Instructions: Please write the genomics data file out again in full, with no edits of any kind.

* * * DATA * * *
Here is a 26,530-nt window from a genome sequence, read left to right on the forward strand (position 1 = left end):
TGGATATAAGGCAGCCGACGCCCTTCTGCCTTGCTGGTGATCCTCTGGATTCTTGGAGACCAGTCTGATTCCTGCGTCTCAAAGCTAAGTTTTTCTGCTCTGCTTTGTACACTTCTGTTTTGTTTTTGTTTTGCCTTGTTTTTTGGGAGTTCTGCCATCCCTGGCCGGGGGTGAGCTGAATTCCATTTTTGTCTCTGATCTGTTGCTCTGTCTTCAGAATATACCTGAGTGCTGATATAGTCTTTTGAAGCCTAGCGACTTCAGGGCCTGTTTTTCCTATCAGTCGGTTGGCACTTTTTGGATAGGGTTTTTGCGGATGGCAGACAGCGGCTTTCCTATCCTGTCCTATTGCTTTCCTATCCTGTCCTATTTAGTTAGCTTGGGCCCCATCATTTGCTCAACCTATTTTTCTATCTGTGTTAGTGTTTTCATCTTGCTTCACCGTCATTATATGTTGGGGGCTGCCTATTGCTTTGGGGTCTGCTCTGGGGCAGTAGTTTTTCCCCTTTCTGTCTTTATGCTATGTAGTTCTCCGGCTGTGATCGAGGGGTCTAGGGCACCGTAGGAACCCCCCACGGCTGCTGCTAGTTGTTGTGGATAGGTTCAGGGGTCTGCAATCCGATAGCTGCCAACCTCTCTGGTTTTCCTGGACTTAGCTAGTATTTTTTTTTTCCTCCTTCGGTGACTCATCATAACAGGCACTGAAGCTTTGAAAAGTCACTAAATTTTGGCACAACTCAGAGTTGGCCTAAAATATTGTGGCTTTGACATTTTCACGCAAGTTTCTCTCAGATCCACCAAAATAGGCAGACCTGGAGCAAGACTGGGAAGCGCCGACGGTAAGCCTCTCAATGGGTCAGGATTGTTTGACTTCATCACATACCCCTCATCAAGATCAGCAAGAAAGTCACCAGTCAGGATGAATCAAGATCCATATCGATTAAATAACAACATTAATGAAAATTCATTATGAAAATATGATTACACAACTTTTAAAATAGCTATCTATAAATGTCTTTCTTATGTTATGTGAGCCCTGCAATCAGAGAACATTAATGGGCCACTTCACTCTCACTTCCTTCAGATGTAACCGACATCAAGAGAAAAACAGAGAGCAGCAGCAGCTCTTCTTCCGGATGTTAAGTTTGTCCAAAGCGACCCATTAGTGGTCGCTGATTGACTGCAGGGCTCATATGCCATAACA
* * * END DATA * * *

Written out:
Here is a 26,530-nt window from a genome sequence, read left to right on the forward strand (position 1 = left end):
TGGATATAAGGCAGCCGACGCCCTTCTGCCTTGCTGGTGATCCTCTGGATTCTTGGAGACCAGTCTGATTCCTGCGTCTCAAAGCTAAGTTTTTCTGCTCTGCTTTGTACACTTCTGTTTTGTTTTTGTTTTGCCTTGTTTTTTGGGAGTTCTGCCATCCCTGGCCGGGGGTGAGCTGAATTCCATTTTTGTCTCTGATCTGTTGCTCTGTCTTCAGAATATACCTGAGTGCTGATATAGTCTTTTGAAGCCTAGCGACTTCAGGGCCTGTTTTTCCTATCAGTCGGTTGGCACTTTTTGGATAGGGTTTTTGCGGATGGCAGACAGCGGCTTTCCTATCCTGTCCTATTGCTTTCCTATCCTGTCCTATTTAGTTAGCTTGGGCCCCATCATTTGCTCAACCTATTTTTCTATCTGTGTTAGTGTTTTCATCTTGCTTCACCGTCATTATATGTTGGGGGCTGCCTATTGCTTTGGGGTCTGCTCTGGGGCAGTAGTTTTTCCCCTTTCTGTCTTTATGCTATGTAGTTCTCCGGCTGTGATCGAGGGGTCTAGGGCACCGTAGGAACCCCCCACGGCTGCTGCTAGTTGTTGTGGATAGGTTCAGGGGTCTGCAATCCGATAGCTGCCAACCTCTCTGGTTTTCCTGGACTTAGCTAGTATTTTTTTTTTCCTCCTTCGGTGACTCATCATAACAGGCACTGAAGCTTTGAAAAGTCACTAAATTTTGGCACAACTCAGAGTTGGCCTAAAATATTGTGGCTTTGACATTTTCACGCAAGTTTCTCTCAGATCCACCAAAATAGGCAGACCTGGAGCAAGACTGGGAAGCGCCGACGGTAAGCCTCTCAATGGGTCAGGATTGTTTGACTTCATCACATACCCCTCATCAAGATCAGCAAGAAAGTCACCAGTCAGGATGAATCAAGATCCATATCGATTAAATAACAACATTAATGAAAATTCATTATGAAAATATGATTACACAACTTTTAAAATAGCTATCTATAAATGTCTTTCTTATGTTATGTGAGCCCTGCAATCAGAGAACATTAATGGGCCACTTCACTCTCACTTCCTTCAGATGTAACCGACATCAAGAGAAAAACAGAGAGCAGCAGCAGCTCTTCTTCCGGATGTTAAGTTTGTCCAAAGCGACCCATTAGTGGTCGCTGATTGACTGCAGGGCTCATATGCCATAACA